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Jury duty is a civic responsibility for U.S. citizens that enables the courts to serve justice in a fair and efficient manner.

Unfortunately, some scammers are using this as a cover for targeting innocent victims. The scammers rely on the victims’ limited information about the process to convince them that they have committed a crime. Unfortunately, the scammers are often successful at pulling off their ruse.

Don’t be the next victim! Here’s all you need to know about jury duty scams.

How the scam plays out

Like so many other scams, this ruse begins with an urgent phone call or email. The scammer impersonates a court or law enforcement official, such as a U.S. marshal or a sheriff’s officer, and claims the victim has failed to show up in court for jury duty. They threaten the victim with immediate arrest unless they pay a hefty fine via credit card, prepaid debit card, or money transfer. Unfortunately for the victim, any money they pay will go directly into the scammer’s pockets.

The scammer will sometimes also ask for personal information, like a Social Security number, for the alleged purpose of checking court records. Of course, the scammer will only use this information to steal the victim’s identity.

Whichever way the scam plays out, the story about a missed jury duty summons is completely fabricated and the victim is being scammed.

How to spot the scam

Technology has made it more challenging to spot a scam that plays out over the phone or by email. Scammers often use sophisticated devices to spoof the Caller ID and make it appear as if they’re actually calling from the courthouse or the police department. Emails can also appear to be sent from a legitimate source. Fortunately, though, with some basic information, you can learn to spot jury duty scams and protect yourself from being the next victim.

Here’s what you need to know about jury duty summonses:

  • Failure to appear is not grounds for immediate arrest.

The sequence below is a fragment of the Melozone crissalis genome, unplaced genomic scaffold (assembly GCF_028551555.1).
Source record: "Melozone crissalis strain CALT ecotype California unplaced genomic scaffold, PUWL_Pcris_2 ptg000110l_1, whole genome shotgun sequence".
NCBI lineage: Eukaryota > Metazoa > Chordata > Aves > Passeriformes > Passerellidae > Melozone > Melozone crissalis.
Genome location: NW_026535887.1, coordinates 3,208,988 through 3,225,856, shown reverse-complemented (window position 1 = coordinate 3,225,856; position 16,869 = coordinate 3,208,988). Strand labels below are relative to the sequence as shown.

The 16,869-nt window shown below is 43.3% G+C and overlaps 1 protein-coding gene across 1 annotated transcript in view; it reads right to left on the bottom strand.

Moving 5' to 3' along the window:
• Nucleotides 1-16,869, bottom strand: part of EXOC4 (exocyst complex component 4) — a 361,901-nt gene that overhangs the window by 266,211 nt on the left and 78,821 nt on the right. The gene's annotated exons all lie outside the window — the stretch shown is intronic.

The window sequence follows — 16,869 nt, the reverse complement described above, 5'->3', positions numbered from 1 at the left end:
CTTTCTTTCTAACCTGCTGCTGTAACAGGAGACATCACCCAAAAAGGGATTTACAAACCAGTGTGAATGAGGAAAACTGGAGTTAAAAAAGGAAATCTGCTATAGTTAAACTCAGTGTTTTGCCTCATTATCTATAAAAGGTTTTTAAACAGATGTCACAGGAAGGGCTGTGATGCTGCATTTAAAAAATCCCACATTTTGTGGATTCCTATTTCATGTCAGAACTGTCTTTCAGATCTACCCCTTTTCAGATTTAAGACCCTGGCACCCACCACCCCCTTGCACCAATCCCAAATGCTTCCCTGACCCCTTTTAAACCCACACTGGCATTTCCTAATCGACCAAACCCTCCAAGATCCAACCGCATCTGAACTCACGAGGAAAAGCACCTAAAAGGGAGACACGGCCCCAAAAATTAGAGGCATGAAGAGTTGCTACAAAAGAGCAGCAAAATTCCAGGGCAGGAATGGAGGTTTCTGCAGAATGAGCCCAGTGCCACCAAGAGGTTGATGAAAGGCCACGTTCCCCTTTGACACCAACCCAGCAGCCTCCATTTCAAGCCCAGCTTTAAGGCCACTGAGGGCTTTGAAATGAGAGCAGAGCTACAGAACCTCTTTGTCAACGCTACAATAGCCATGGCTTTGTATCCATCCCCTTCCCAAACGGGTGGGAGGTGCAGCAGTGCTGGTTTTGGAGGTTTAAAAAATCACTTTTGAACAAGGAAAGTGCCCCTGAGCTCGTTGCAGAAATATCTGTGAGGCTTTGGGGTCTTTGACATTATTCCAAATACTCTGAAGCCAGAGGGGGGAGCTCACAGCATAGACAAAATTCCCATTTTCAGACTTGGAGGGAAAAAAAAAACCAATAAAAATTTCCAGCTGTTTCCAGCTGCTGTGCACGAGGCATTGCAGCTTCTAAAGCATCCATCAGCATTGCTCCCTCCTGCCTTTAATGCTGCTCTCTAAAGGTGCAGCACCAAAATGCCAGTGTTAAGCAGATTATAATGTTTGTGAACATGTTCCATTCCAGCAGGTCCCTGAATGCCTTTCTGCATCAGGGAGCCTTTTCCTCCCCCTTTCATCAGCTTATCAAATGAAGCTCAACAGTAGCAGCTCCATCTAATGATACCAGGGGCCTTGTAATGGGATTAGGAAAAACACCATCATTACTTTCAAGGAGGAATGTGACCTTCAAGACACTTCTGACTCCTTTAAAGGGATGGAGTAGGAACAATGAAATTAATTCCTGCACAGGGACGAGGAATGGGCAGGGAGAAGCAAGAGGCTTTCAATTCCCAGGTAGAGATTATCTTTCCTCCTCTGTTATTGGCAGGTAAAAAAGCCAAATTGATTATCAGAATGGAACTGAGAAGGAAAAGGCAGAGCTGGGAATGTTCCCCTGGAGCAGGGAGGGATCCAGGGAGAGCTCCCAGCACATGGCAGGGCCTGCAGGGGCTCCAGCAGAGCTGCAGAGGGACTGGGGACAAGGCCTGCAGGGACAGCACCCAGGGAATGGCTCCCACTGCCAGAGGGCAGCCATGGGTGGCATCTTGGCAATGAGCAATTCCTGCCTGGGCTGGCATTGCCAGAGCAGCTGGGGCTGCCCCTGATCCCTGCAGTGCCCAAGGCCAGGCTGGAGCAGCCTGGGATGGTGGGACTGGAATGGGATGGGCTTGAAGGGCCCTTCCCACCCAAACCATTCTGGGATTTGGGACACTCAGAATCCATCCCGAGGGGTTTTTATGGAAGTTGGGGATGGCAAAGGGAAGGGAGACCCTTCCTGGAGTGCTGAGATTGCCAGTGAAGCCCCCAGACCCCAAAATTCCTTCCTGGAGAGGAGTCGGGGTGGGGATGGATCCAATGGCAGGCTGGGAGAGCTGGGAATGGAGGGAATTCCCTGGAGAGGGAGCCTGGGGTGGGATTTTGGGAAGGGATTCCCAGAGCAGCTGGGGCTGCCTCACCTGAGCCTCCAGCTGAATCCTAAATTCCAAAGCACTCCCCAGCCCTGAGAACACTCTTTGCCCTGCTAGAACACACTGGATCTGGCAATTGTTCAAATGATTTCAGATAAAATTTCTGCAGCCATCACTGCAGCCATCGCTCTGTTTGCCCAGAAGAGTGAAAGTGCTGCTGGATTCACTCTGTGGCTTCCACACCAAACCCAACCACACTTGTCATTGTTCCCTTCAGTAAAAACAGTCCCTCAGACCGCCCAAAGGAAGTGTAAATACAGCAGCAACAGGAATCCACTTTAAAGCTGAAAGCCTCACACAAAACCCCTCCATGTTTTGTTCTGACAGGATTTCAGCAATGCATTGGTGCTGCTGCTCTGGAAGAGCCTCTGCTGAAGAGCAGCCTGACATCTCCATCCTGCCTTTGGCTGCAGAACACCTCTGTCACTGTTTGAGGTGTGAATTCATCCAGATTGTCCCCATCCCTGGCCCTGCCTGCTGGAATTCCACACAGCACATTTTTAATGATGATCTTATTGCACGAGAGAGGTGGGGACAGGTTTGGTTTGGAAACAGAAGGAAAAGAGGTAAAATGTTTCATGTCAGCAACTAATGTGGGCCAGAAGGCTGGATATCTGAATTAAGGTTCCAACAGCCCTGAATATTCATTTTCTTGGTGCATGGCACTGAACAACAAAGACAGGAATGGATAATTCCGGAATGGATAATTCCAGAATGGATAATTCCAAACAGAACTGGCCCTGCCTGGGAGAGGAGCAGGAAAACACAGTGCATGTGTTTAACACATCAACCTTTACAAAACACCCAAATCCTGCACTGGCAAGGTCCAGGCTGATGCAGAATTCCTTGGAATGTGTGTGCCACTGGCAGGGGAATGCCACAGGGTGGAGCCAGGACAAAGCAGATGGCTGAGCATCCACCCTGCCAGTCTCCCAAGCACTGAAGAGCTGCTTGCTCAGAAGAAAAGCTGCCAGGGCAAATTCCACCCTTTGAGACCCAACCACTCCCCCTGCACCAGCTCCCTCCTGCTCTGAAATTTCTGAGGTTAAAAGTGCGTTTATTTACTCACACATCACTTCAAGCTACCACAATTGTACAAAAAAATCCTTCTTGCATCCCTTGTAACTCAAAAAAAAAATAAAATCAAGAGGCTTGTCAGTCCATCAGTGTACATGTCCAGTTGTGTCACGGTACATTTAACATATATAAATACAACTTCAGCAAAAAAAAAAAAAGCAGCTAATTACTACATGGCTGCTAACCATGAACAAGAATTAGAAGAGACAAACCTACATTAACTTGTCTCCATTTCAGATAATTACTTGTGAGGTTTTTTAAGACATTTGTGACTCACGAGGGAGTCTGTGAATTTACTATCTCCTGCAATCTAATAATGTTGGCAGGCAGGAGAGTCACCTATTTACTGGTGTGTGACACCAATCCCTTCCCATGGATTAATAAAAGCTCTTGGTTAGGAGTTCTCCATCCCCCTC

• Federal courts do not require anyone to provide sensitive information, like Social Security or credit card numbers, over the phone.
  • Courts send jury duty summonses and notices about failure to appear for a court date through the USPS mail.
  • Citizens are not required to pay a fine for missing jury duty without first being given the opportunity to explain themselves in court.
  • Court officials will never demand payment over the phone or via specific means.

How to protect yourself from jury duty scams and similar cons:

  • Never share personal or financial information over the phone or by email to an unverified party.
  • Don’t respond to emails or voicemails about missed service.
  • Never pay an alleged fine using a prepaid gift card or money transfer. It is nearly impossible to trace and reverse these transactions.
  • Don’t let an authentic-looking Caller ID fool you into believing a caller is who they claim to be. When in doubt, call a court official yourself.

If you are targeted

If you believe you’re being targeted, then you can take action to prevent being victimized further.

First, reach out to relevant federal, state, or local courts to verify that you have not actually missed a jury duty summons. They will likely confirm your suspicions about the scam.